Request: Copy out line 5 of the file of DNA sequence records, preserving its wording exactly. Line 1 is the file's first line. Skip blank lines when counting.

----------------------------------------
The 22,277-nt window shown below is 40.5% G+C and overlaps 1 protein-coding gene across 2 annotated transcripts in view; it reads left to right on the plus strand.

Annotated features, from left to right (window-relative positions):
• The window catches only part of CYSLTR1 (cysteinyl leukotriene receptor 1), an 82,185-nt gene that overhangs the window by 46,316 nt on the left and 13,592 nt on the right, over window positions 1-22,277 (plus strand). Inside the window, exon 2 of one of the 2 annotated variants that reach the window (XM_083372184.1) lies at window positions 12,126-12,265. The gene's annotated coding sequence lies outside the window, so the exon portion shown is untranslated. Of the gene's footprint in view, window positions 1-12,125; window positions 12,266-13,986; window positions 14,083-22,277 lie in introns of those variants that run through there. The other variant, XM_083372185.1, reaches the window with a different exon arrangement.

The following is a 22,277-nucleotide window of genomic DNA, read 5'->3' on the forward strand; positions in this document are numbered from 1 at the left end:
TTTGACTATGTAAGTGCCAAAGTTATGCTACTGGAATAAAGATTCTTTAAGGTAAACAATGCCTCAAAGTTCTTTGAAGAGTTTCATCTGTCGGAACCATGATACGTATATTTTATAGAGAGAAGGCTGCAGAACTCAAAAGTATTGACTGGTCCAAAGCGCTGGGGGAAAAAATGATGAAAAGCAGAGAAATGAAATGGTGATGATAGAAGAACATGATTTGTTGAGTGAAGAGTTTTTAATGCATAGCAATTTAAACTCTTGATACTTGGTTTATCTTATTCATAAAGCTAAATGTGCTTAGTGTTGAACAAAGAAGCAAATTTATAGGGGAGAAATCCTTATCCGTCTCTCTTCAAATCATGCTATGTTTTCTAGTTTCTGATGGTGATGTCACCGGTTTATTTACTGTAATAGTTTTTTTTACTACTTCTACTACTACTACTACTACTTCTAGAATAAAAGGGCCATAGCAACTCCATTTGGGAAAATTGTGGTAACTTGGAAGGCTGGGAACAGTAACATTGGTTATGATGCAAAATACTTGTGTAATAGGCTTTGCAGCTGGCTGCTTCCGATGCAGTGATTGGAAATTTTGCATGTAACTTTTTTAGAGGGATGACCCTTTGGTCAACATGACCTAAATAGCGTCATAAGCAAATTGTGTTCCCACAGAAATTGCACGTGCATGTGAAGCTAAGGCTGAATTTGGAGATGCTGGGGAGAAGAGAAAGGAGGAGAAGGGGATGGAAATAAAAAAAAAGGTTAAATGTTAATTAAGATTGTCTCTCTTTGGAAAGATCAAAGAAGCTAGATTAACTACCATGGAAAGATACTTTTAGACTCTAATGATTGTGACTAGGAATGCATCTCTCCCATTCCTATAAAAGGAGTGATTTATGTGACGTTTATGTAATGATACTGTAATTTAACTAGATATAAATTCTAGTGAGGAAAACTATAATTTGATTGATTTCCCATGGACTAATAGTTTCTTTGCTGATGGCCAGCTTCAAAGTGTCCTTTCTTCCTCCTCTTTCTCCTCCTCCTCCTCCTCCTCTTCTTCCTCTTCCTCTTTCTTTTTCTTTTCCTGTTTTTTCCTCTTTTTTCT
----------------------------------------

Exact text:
TTTGACTATGTAAGTGCCAAAGTTATGCTACTGGAATAAAGATTCTTTAAGGTAAACAATGCCTCAAAGTTCTTTGAAGAGTTTCATCTGTCGGAACCATGATACGTATATTTTATAGAGAGAAGGCTGCAGAACTCAAAAGTATTGACTGGTCCAAAGCGCTGGGGGAAAAAATGATGAAAAGCAGAGAAATGAAATGGTGATGATAGAAGAACATGATTTGTTGAGTGAAGAGTTTTTAATGCATAGCAATTTAAACTCTTGATACTTGGTTTATCTTATTCATAAAGCTAAATGTGCTTAGTGTTGAACAAAGAAGCAAATTTATAGGGGAGAAATCCTTATCCGTCTCTCTTCAAATCATGCTATGTTTTCTAGTTTCTGATGGTGATGTCACCGGTTTATTTACTGTAATAGTTTTTTTTACTACTTCTACTACTACTACTACTACTTCTAGAATAAAAGGGCCATAGCAACTCCATTTGGGAAAATTGTGGTAACTTGGAAGGCTGGGAACAGTAACATTGGTTATGATGCAAAATACTTGTGTAATAGGCTTTGCAGCTGGCTGCTTCCGATGCAGTGATTGGAAATTTTGCATGTAACTTTTTTAGAGGGATGACCCTTTGGTCAACATGACCTAAATAGCGTCATAAGCAAATTGTGTTCCCACAGAAATTGCACGTGCATGTGAAGCTAAGGCTGAATTTGGAGATGCTGGGGAGAAGAGAAAGGAGGAGAAGGGGATGGAAATAAAAAAAAAGGTTAAATGTTAATTAAGATTGTCTCTCTTTGGAAAGATCAAAGAAGCTAGATTAACTACCATGGAAAGATACTTTTAGACTCTAATGATTGTGACTAGGAATGCATCTCTCCCATTCCTATAAAAGGAGTGATTTATGTGACGTTTATGTAATGATACTGTAATTTAACTAGATATAAATTCTAGTGAGGAAAACTATAATTTGATTGATTTCCCATGGACTAATAGTTTCTTTGCTGATGGCCAGCTTCAAAGTGTCCTTTCTTCCTCCTCTTTCTCCTCCTCCTCCTCCTCCTCTTCTTCCTCTTCCTCTTTCTTTTTCTTTTCCTGTTTTTTCCTCTTTTTTCT